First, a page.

Leather-panted philosopher and sometime Int’l Necronaut Simon Critchley is three parts into an eight-part blog series that attempts to explicate Martin Heidegger’s Being and Time. So far, it’s as clear an description of Heidegger’s book as one could hope for, given the constraints Critchley’s set for himself. At least I think it’s clear – I’ve read the later essays collected in Poetry, Language, Thought, but never the magnum opus itself. One of the great difficulties of reading Heidegger is his notorious lexicon, the set of terms he coins and redefines in order to construct a first philosophy that does away with what he sees as the fundamental flaws of the Cartesian tradition.
Because this lexicon plays such an important role in Heidegger’s project, anyone attempting to explain Heidegger to anyone else ends up writing something that looks like an attempt to rewrite the dictionary rather than a clarifying gloss. This passage from Critchley’s latest post is representative:
The world is full of handy things that hang together as a whole and which are meaningful to me. In even more basic terms, the world is a whole load of stuff that is related together: my laptop sits on my desk, my spectacles sit on my nose, the desk sits on the floor, and I can look over to the window at the garden and hear the quiet hum of traffic and police sirens that make up life in this city. This is what Heidegger calls “environment” (Umwelt), where he is trying to describe the world that surrounds the human being and in which it is completely immersed for the most part.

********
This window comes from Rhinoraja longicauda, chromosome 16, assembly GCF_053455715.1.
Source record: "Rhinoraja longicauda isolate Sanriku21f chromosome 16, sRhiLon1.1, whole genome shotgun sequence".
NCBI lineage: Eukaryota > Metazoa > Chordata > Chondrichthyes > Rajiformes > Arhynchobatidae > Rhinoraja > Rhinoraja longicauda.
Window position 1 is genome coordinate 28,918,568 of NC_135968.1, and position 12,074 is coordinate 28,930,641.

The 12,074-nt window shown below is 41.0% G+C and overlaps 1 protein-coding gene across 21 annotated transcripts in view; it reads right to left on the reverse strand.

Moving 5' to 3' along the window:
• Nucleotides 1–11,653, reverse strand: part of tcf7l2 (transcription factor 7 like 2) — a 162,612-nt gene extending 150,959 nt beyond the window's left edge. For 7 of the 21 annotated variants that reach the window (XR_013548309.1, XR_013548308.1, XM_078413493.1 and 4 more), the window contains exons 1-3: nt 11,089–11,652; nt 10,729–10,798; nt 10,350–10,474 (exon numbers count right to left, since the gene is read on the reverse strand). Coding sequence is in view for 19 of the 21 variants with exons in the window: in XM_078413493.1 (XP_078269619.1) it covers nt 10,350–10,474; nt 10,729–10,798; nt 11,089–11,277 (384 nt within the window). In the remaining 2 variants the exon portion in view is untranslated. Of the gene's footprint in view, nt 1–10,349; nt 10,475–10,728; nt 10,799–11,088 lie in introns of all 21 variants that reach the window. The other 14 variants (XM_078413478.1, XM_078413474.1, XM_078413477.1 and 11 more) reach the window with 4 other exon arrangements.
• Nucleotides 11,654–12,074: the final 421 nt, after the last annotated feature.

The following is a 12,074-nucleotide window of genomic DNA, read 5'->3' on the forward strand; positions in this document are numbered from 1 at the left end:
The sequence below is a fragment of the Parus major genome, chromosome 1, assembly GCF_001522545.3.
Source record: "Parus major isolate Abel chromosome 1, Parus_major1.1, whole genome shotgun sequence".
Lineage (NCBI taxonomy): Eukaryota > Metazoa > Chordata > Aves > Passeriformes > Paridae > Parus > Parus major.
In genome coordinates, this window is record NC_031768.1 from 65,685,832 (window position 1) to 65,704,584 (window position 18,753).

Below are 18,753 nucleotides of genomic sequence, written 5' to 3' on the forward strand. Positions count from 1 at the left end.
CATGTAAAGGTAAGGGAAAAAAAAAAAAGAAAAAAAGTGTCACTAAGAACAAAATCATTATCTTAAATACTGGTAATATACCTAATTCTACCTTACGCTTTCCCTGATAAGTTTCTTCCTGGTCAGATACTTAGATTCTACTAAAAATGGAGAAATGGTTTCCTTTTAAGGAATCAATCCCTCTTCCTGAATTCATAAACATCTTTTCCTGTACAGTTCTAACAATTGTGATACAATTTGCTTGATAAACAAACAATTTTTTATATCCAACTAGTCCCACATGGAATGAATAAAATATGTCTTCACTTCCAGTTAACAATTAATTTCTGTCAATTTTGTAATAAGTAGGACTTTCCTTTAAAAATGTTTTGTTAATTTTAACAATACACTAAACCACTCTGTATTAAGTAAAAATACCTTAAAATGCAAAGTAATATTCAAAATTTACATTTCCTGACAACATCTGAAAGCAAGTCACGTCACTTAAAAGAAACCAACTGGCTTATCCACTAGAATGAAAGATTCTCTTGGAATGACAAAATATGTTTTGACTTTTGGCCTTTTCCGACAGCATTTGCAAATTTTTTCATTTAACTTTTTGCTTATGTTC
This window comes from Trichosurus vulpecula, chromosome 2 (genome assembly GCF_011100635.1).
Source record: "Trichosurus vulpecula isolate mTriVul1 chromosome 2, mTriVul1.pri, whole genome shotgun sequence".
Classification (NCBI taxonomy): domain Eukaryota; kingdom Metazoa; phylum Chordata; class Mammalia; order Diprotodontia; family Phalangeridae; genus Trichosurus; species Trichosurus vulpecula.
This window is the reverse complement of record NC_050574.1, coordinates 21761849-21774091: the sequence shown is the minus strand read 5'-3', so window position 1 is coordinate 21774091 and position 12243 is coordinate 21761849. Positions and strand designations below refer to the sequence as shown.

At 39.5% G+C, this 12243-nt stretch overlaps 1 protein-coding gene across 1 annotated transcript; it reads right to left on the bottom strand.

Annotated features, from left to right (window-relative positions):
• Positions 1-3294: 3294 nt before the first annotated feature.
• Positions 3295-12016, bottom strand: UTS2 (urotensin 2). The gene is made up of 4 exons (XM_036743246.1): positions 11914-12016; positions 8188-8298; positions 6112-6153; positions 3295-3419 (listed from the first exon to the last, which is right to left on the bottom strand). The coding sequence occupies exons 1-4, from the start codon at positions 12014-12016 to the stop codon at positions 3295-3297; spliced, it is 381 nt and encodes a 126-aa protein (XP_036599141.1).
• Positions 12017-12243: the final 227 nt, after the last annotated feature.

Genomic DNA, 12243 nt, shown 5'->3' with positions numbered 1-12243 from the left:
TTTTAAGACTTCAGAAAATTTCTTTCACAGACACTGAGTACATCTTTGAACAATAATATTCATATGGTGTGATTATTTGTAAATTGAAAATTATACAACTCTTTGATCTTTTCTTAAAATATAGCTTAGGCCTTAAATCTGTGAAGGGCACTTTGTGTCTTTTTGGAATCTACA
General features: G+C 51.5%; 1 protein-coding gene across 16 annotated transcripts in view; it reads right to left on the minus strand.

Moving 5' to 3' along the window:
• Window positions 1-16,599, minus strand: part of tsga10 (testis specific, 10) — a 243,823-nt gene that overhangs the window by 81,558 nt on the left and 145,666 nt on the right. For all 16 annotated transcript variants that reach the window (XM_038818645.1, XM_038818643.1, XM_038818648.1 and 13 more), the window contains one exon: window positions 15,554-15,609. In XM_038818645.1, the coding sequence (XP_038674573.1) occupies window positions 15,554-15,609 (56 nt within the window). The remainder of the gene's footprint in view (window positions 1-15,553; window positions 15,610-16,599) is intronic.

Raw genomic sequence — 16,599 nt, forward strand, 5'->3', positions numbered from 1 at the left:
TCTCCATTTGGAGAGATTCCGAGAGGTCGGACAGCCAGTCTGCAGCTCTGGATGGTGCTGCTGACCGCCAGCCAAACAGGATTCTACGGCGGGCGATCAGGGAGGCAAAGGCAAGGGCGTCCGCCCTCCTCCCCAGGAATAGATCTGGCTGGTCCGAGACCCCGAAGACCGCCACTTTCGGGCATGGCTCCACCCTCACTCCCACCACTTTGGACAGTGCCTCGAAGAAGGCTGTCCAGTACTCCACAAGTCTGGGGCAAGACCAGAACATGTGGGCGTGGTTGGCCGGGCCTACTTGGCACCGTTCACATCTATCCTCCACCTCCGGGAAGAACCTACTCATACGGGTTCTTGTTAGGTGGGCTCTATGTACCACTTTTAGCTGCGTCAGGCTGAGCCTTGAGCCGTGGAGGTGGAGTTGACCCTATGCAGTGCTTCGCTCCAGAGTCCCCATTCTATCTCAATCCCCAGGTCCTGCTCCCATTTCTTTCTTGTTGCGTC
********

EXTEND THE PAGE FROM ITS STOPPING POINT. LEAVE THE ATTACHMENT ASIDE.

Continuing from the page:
So notice the paragraph begins with a seemingly obvious statement (the world is full of things) that reads a bit like a sentence from a Robbe-Grillet novel, after which we find out that said statement is actually the redefinition of a word we already know (“environment” in Critchley’s translation), but that now has a kind of philisophico-poetic glow to it. For people who try to explain Heidegger to the uninitiated (and, still being relatively uninitiated, I’ve read quite a few of them), the illumination of the lexicon is apparently a necessary first step because everyone does it (besides the hundreds of philosophers and critics who take on Heidegger, see also the “Hedeggerian Glossary” at the end of William Vollmann’s “Violet Hair” in The Rainbow Stories). The next step is to start stringing together this terminology, to explain the ways in which these newly redefined terms relate to each other.
Again, because I’ve never read Being and Time, I can’t tell you how accurate Critchley is in his descriptions of Heidegger’s redefinitions. His reconstruction of the ligature of Heidegger’s philosophy performs its work well, though, insofar as these posts have, so far, at least made me feel like I could open the book and begin reading it on solid ground. Which is not to say that I will any time soon.